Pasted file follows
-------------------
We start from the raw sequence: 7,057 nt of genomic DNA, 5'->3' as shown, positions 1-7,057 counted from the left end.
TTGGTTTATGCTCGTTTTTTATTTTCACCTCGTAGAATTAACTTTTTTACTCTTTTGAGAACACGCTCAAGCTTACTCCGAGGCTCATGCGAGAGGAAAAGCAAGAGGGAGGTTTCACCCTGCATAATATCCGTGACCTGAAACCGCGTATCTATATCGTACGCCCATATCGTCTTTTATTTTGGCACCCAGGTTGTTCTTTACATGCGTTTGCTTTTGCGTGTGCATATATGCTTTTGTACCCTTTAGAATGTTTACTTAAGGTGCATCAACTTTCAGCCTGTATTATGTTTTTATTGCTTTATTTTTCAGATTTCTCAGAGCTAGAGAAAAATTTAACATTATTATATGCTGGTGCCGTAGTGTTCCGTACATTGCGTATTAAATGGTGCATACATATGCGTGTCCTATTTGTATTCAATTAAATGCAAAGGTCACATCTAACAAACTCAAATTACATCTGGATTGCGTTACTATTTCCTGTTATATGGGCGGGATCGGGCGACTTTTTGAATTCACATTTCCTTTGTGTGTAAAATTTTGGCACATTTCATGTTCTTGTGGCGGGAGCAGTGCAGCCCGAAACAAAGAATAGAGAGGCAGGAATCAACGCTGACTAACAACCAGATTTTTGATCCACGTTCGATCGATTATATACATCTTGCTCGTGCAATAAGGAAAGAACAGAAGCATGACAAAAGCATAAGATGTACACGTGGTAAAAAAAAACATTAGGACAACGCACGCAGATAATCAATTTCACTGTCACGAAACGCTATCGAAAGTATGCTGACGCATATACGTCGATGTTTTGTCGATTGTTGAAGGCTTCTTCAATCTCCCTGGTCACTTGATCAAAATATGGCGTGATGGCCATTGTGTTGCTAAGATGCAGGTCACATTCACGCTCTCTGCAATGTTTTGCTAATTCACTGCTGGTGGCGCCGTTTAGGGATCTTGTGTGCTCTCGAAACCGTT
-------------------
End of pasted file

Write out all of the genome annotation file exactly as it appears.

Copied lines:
We start from the raw sequence: 7,057 nt of genomic DNA, 5'->3' as shown, positions 1-7,057 counted from the left end.
TTGGTTTATGCTCGTTTTTTATTTTCACCTCGTAGAATTAACTTTTTTACTCTTTTGAGAACACGCTCAAGCTTACTCCGAGGCTCATGCGAGAGGAAAAGCAAGAGGGAGGTTTCACCCTGCATAATATCCGTGACCTGAAACCGCGTATCTATATCGTACGCCCATATCGTCTTTTATTTTGGCACCCAGGTTGTTCTTTACATGCGTTTGCTTTTGCGTGTGCATATATGCTTTTGTACCCTTTAGAATGTTTACTTAAGGTGCATCAACTTTCAGCCTGTATTATGTTTTTATTGCTTTATTTTTCAGATTTCTCAGAGCTAGAGAAAAATTTAACATTATTATATGCTGGTGCCGTAGTGTTCCGTACATTGCGTATTAAATGGTGCATACATATGCGTGTCCTATTTGTATTCAATTAAATGCAAAGGTCACATCTAACAAACTCAAATTACATCTGGATTGCGTTACTATTTCCTGTTATATGGGCGGGATCGGGCGACTTTTTGAATTCACATTTCCTTTGTGTGTAAAATTTTGGCACATTTCATGTTCTTGTGGCGGGAGCAGTGCAGCCCGAAACAAAGAATAGAGAGGCAGGAATCAACGCTGACTAACAACCAGATTTTTGATCCACGTTCGATCGATTATATACATCTTGCTCGTGCAATAAGGAAAGAACAGAAGCATGACAAAAGCATAAGATGTACACGTGGTAAAAAAAAACATTAGGACAACGCACGCAGATAATCAATTTCACTGTCACGAAACGCTATCGAAAGTATGCTGACGCATATACGTCGATGTTTTGTCGATTGTTGAAGGCTTCTTCAATCTCCCTGGTCACTTGATCAAAATATGGCGTGATGGCCATTGTGTTGCTAAGATGCAGGTCACATTCACGCTCTCTGCAATGTTTTGCTAATTCACTGCTGGTGGCGCCGTTTAGGGATCTTGTGTGCTCTCGAAACCGTT